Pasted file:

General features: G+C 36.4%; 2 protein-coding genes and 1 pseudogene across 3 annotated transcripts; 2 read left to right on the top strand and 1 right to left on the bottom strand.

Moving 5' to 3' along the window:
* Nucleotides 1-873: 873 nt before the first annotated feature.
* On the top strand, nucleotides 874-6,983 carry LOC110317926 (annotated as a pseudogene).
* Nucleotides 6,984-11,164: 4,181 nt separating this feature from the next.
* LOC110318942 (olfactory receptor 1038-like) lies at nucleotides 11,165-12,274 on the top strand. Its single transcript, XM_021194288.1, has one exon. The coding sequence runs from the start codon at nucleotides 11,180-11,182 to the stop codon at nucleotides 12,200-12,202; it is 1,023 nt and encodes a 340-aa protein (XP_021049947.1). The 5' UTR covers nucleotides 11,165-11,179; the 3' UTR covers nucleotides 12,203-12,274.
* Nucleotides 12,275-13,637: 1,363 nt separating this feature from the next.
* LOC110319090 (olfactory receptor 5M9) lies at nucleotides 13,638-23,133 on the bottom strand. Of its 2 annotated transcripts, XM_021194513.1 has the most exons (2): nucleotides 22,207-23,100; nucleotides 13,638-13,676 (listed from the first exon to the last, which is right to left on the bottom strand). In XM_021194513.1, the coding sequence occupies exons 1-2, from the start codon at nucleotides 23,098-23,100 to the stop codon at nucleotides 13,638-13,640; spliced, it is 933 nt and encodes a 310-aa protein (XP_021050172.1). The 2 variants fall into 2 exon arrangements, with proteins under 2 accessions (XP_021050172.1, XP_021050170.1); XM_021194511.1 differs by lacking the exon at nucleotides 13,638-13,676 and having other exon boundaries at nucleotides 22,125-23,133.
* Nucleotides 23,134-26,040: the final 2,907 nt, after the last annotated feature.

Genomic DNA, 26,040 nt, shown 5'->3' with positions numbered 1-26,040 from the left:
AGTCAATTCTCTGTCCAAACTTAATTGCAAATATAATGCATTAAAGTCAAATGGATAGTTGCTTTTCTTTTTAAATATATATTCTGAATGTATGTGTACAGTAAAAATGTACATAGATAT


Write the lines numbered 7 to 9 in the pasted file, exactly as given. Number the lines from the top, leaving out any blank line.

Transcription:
* Nucleotides 12,275-13,637: 1,363 nt separating this feature from the next.
* LOC110319090 (olfactory receptor 5M9) lies at nucleotides 13,638-23,133 on the bottom strand. Of its 2 annotated transcripts, XM_021194513.1 has the most exons (2): nucleotides 22,207-23,100; nucleotides 13,638-13,676 (listed from the first exon to the last, which is right to left on the bottom strand). In XM_021194513.1, the coding sequence occupies exons 1-2, from the start codon at nucleotides 23,098-23,100 to the stop codon at nucleotides 13,638-13,640; spliced, it is 933 nt and encodes a 310-aa protein (XP_021050172.1). The 2 variants fall into 2 exon arrangements, with proteins under 2 accessions (XP_021050172.1, XP_021050170.1); XM_021194511.1 differs by lacking the exon at nucleotides 13,638-13,676 and having other exon boundaries at nucleotides 22,125-23,133.
* Nucleotides 23,134-26,040: the final 2,907 nt, after the last annotated feature.